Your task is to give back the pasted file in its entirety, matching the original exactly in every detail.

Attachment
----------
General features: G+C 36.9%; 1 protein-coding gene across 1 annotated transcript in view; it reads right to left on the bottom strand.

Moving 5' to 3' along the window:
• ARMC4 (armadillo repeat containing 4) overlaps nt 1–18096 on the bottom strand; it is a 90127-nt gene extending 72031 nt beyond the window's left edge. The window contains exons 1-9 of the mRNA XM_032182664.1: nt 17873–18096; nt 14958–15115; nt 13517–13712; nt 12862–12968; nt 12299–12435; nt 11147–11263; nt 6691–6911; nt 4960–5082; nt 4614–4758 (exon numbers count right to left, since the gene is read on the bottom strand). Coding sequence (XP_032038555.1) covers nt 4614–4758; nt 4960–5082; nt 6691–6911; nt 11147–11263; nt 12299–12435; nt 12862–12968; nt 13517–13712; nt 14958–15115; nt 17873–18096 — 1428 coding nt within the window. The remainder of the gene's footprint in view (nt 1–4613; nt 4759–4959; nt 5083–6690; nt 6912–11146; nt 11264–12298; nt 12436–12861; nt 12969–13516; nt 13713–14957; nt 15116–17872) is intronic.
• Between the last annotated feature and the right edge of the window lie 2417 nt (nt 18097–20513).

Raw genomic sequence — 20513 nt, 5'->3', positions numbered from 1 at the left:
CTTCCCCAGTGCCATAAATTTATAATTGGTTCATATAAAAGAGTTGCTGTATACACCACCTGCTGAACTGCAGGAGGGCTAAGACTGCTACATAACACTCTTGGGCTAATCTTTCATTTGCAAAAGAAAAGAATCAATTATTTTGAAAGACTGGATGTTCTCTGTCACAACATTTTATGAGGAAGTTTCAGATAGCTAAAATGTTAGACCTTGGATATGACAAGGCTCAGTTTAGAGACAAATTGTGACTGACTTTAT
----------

General features: G+C 36.9%; 1 protein-coding gene across 1 annotated transcript in view; it reads right to left on the bottom strand.

Moving 5' to 3' along the window:
• ARMC4 (armadillo repeat containing 4) overlaps nt 1–18096 on the bottom strand; it is a 90127-nt gene extending 72031 nt beyond the window's left edge. The window contains exons 1-9 of the mRNA XM_032182664.1: nt 17873–18096; nt 14958–15115; nt 13517–13712; nt 12862–12968; nt 12299–12435; nt 11147–11263; nt 6691–6911; nt 4960–5082; nt 4614–4758 (exon numbers count right to left, since the gene is read on the bottom strand). Coding sequence (XP_032038555.1) covers nt 4614–4758; nt 4960–5082; nt 6691–6911; nt 11147–11263; nt 12299–12435; nt 12862–12968; nt 13517–13712; nt 14958–15115; nt 17873–18096 — 1428 coding nt within the window. The remainder of the gene's footprint in view (nt 1–4613; nt 4759–4959; nt 5083–6690; nt 6912–11146; nt 11264–12298; nt 12436–12861; nt 12969–13516; nt 13713–14957; nt 15116–17872) is intronic.
• Between the last annotated feature and the right edge of the window lie 2417 nt (nt 18097–20513).

Raw genomic sequence — 20513 nt, 5'->3', positions numbered from 1 at the left:
CTTCCCCAGTGCCATAAATTTATAATTGGTTCATATAAAAGAGTTGCTGTATACACCACCTGCTGAACTGCAGGAGGGCTAAGACTGCTACATAACACTCTTGGGCTAATCTTTCATTTGCAAAAGAAAAGAATCAATTATTTTGAAAGACTGGATGTTCTCTGTCACAACATTTTATGAGGAAGTTTCAGATAGCTAAAATGTTAGACCTTGGATATGACAAGGCTCAGTTTAGAGACAAATTGTGACTGACTTTAT